Skillz

Oct. 7th, 2013 01:36 am
garote: (machine)

House improvement so far seems to be a hodgepodge of different skills, most of them minor things that add together. The minor skills create a critical mass of instinct that helps a person accomplish larger tasks more economically, and without making dumb mistakes.

For example, to drive a screw you first need to learn how to find the right screwdriver for a given screw. Then you need to find a technique that gets the screw in without stripping it. That teaches you how much pressure you can apply when you're using an electric screwdriver, and when you switch to one of those and start driving lots of screws in a row, you learn about how to do it quickly, and how fast is "too fast".

I remember the first time I used an electric screwdriver. I didn't know that the trigger had more than one setting - I thought it was just an on off switch - so I jammed it down all the way when it was time to drive the screw. Naturally the screw plummeted into the hole and then stuck, and drill began to skip in the socket completely destroying the screw head. The only way I could think of to remove it was with a pair of vise grips. Durrrr!

Using an electric screwdriver helps you get used to the electric drill, and then you learn how to drill pilot holes for the screws, and about fancy gear like impact drivers. There's a similar chain of skills from the hand-saw to the hacksaw to the reciprocating saw, with side paths like the chainsaw and the circular saw and the jigsaw. And another set of paths from the hammer and nails to the staple gun to the nail gun. And most of the skill in all of these turns out to be in knowing which tool - and which nail or screw or staple or drill bit - to use in a given situation. And how many, and where.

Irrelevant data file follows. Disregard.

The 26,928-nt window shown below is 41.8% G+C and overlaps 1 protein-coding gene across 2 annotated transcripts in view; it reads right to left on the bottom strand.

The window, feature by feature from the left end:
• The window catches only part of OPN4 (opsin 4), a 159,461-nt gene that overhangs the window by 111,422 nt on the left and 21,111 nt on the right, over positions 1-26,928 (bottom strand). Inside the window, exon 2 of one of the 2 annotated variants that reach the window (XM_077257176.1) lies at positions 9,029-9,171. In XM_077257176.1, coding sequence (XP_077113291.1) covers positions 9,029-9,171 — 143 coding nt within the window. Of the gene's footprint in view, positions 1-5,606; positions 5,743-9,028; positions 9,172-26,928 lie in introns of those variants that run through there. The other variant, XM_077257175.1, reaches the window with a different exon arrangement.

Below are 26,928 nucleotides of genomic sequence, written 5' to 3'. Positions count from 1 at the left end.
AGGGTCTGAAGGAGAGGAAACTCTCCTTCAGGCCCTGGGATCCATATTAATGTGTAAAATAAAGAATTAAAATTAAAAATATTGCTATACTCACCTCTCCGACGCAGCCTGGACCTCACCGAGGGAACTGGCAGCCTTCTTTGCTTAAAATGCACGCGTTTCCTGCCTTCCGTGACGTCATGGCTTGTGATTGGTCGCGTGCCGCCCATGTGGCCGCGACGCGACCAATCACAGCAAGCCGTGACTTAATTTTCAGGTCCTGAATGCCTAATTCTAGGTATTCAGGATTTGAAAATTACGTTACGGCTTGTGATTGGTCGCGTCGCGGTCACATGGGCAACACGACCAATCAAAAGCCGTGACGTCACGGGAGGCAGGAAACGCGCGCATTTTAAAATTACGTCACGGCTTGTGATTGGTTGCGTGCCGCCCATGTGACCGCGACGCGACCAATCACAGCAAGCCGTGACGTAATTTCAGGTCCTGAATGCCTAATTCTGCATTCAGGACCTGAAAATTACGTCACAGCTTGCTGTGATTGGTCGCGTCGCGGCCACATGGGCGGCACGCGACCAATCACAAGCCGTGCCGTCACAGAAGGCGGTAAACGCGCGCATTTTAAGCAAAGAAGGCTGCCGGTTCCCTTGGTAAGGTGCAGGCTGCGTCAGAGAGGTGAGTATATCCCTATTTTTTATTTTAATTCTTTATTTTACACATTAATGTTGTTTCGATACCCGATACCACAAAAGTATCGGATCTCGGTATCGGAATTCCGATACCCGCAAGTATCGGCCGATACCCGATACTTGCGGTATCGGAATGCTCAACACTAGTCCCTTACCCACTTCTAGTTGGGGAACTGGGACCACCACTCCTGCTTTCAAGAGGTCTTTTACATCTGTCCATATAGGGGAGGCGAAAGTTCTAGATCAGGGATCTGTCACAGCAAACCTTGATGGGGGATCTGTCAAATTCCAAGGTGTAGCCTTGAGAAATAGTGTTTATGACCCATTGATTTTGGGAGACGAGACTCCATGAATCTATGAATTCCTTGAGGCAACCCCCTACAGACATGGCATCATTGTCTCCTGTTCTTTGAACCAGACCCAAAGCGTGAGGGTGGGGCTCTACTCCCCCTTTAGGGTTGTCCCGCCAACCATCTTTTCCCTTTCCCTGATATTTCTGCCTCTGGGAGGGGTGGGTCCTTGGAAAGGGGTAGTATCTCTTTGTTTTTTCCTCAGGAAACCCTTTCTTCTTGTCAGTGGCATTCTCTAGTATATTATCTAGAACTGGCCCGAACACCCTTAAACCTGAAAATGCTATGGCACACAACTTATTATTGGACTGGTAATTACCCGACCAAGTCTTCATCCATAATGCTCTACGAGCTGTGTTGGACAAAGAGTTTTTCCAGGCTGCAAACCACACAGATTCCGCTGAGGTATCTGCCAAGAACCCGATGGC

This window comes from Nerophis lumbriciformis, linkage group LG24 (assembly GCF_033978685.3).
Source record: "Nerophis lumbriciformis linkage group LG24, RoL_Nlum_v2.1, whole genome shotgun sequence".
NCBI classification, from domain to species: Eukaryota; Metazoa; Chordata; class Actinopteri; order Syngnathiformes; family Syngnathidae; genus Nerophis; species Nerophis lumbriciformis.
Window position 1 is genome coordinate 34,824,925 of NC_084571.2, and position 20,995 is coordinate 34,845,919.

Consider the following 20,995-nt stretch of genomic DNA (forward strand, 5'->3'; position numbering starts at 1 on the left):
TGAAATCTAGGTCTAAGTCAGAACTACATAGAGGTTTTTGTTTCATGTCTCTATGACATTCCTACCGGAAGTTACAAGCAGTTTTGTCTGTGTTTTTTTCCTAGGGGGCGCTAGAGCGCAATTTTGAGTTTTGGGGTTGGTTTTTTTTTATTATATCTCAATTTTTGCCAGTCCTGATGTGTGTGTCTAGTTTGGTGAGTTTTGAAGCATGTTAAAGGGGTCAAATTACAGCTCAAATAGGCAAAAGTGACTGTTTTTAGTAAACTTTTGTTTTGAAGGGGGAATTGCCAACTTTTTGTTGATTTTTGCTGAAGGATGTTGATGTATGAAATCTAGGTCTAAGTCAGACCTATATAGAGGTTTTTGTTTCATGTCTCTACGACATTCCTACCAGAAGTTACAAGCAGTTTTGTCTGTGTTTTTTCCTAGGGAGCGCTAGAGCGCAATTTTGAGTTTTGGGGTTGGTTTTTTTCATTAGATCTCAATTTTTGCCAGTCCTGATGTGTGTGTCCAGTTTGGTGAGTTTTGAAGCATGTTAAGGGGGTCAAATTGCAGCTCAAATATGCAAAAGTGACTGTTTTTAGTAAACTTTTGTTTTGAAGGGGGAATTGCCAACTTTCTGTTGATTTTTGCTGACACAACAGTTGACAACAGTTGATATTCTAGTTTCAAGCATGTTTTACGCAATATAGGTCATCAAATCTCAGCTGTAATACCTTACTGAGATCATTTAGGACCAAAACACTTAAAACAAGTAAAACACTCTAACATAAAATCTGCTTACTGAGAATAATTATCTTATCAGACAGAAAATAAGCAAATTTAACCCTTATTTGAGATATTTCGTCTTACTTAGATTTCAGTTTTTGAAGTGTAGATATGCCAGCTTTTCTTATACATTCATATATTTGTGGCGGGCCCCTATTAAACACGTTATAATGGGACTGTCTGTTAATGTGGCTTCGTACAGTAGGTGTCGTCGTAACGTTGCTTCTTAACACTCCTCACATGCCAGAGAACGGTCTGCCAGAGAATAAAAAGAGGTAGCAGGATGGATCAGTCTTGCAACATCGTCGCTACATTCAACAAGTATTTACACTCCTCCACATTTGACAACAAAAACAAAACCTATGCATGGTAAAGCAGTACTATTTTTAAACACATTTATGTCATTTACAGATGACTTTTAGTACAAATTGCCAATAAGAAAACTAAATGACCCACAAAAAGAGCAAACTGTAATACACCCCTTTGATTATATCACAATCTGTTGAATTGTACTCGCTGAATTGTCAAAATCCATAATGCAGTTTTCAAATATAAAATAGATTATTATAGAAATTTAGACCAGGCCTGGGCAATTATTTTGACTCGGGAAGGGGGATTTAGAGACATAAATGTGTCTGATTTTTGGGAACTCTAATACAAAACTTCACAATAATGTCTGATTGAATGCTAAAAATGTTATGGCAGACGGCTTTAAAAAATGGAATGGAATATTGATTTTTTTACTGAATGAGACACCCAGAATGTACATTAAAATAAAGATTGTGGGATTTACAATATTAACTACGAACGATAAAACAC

For example, after hanging the blinds in the downstairs garage and testing them for a while, I realized that there wasn't any point in getting the mounting brackets as far on the outside edge of the blind as possible. Doing so just made the blinds flex in the middle, which make them look fragile and cheap. So today I put the brackets about a quarter of the way in from each side. No more flexing. The mounting instructions said nothing about this ... but now I know.

It would be hard to teach this stuff formally. It makes a lot of sense that the trades based on these skills - construction, cleaning, drafting, wiring, tiling - are usually taught as apprenticeships with a hands-on approach. The amount of context-sensitive information is daunting.

Today I practiced my basic skills some more. I drilled pilot holes, and used blue marking tape, and swept and mopped, and raked leaves and stomped them all into the yard-trimmings bin. I hosed a few things off in the driveway. When the handyman comes to fix the sink I'm going to pepper him with questions.

Boy does this stuff take up time ...

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